How to: Developing a Data Analytics Strategy

Analytics that have the potential to help your organization make smarter and more opportune talent decisions are scattered across the world wide web. Harnessing these hidden insights will undoubtedly give your organization a competitive advantage. 

Here are some tips on how you can harness value from workforce analytics:

1. Identify your statement of purpose or what is important to your company.

For instance, is diversity and inclusion core to your company’s culture and values, or maybe your goal is to reduce your voluntary employee attrition by 30% in the next six months, and so on? Once you identify your company’s goals, you can begin to focus on developing the corresponding metrics that will help you to achieve your desired outcomes. 

2. Search all relevant information to help you build a robust data foundation.

Refine your search criteria to insure close alignment to your company’s goals. Workforce supply and demand technologies like Claro Analytics, EMSI, or Gartner TalentNeuron can help you with this task because they are search engines or data aggregators, and can provide you with the most comprehensive dataset. 

In essence, using these powerful software tools will allow you to learn about labor market dynamics such as location, position, skills, diversity, etc., to yield results specific to your company’s interests. This reduction of the dataset to information that’s pertinent to your company’s goals is an important step that can help you stay focused on your company’s overall initiatives.

3. Harness the potential of analytics to see beyond the numbers.

Once you have completed your search(s) you can then begin to analyze the results to spot trends within the data. Claro Analytics, for example, offers easily downloadable charts and graphs so you can analyze the data in a more intuitive manner.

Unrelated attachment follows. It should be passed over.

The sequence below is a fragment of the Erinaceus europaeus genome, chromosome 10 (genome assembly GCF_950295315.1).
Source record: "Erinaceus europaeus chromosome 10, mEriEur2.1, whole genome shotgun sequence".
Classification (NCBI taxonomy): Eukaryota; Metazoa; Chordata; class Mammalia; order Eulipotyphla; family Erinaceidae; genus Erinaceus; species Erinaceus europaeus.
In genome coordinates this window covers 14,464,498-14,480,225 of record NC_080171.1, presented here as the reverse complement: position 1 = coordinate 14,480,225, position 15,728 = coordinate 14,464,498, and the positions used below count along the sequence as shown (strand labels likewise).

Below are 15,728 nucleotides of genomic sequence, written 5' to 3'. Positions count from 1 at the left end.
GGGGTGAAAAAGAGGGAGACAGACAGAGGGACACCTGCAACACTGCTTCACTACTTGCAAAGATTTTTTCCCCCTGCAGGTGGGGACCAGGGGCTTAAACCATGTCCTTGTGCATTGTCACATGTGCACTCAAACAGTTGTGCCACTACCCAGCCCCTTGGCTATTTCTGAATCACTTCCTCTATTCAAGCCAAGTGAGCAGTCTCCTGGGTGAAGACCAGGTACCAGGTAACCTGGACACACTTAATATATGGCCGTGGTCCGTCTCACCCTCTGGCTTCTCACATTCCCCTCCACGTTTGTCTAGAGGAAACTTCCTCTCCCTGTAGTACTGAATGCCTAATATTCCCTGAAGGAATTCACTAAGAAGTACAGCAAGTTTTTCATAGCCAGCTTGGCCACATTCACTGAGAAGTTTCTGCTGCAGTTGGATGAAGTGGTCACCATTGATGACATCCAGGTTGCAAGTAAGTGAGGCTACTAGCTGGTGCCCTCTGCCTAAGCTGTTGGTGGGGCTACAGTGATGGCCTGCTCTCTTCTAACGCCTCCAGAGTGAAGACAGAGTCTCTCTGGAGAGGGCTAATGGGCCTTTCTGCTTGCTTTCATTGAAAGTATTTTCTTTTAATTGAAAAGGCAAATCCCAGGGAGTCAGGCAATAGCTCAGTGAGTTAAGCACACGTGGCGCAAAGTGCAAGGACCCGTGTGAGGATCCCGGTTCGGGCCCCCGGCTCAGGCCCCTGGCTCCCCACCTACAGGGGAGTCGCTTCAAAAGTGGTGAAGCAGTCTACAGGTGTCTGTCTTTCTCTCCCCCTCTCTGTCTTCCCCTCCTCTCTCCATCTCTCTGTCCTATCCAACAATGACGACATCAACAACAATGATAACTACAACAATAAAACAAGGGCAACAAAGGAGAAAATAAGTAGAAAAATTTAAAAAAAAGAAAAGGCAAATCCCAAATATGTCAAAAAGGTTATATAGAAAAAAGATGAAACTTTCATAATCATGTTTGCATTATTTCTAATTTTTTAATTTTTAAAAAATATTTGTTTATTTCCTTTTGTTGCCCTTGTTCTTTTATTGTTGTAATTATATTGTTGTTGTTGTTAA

Doing competitive benchmarking and other comparative analyses such as “people who work at Lockheed Martin with knowledge-management skills versus the percentage of Lockheed employees who had undergone formal training in that specific area” can show whether or not they are training their people or hiring them with those skills. This enabled the company to spot top performers and discover which training programs might have led to improved performance” (pg 18, Use of Workforce Analytics for Competitive Advantage, 2016).

Sometimes your analyses might surprise you with information that might be useful for future hiring or to improve employee management. For example, Deloitte University Press’s research on The Datafication of HR yielded fascinating results when analyzing the analytics of high-performing sales candidates. They found that, “the high performers were not those from the top universities or those with the highest grades. Rather, what predicted top performance were lack of misspellings in résumés, successful experience selling related products, and any academic degree (but which one, and which grade, did not matter)” (pg 15, Use of Workforce Analytics for Competitive Advantage, 2016).

In essence, the value of data analytics is derived from the insights they illuminate. Look beyond the numbers to uncover the trends. 

4. Track your results over time.

Once you have discovered trends relevant for your specific use case, it is also important to track the data longitudinally over time. Descriptive historical analytics can be predictive if correlation is found, which can help forecast trends or guide future decisions.

Now more than ever organizational leaders are realizing that people are a company’s greatest assets. Learning what training programs work for employees, what factors influence sales success, and more, can provide companies insight into what gives them an edge over their competition, or perhaps what they need to improve upon for more engagement.